Gov. John Bel Edwards scoffed at lawmaker's efforts to reign in his spending powers and killed a handful of pet projects in conservative legislators' districts in a dozen vetoes to Louisiana's budget blueprint Wednesday night.
Edwards has the extraordinary power of the line-item veto, allowing him to pick-and-choose what to ditch without rejecting an entire bill. The Legislature could decide to override his vetoes in their final day in session Thursday, but that would require a two-thirds majority of both chambers.
The Democratic governor nixed nearly $1.8 million in local projects. That included a $400,000 appropriation for a utility substation in Erath, home of Rep. Blake Miguez, the House Republican majority leader. Edwards earlier this week vetoed legislation from Miguez that would have forbidden private contributions from defraying election costs.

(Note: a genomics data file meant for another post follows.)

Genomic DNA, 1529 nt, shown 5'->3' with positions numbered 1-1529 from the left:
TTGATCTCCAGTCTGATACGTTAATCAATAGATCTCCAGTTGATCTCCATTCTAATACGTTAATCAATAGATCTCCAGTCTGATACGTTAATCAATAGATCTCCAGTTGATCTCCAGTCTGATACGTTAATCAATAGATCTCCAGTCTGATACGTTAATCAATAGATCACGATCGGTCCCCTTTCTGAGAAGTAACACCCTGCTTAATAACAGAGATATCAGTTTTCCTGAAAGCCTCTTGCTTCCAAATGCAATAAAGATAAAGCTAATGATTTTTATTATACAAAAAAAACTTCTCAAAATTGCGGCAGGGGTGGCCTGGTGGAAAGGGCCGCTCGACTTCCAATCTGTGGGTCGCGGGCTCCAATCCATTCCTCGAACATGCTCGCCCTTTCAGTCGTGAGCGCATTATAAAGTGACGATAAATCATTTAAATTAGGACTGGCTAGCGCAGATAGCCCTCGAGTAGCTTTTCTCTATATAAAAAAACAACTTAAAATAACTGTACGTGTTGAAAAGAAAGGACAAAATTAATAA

Edwards also removed $1 million for roads in Winn Parish, where House Conservative Caucus Chairman Jack McFarland and another conservative lawmaker, Gabe Firement, live. McFarland attributed the veto to his newly minted role leading the lower chamber's right flank.
"This is what happens when you get into leadership in the Conservative Caucus," McFarland said. "Obviously he's not happy about my philosophy. It's inevitable."
The governor also did away with three projects in Republican Rep. Danny McCormick's district. That included $75,000 for street improvements in Plain Dealing, $26,000 for signage in Greenwood and $50,000 for recreational improvements in Bossier Parish.
Edwards also did away with four provisions that would have given the Joint Legislative Committee on the Budget — a panel of lawmakers from both chambers — more oversight over state government spending. In one of the veto notes, Edwards said a provision would violate the separation of powers under Louisiana's Constitution.
House Appropriations Chairman Jerome "Zee" Zeringue, a Houma Republican, said that passing the budget early in the session likely saved it from being cut by the governor further. Lawmakers sent the bills to the governor just under two weeks ago, giving them one day left in session to consider a veto override.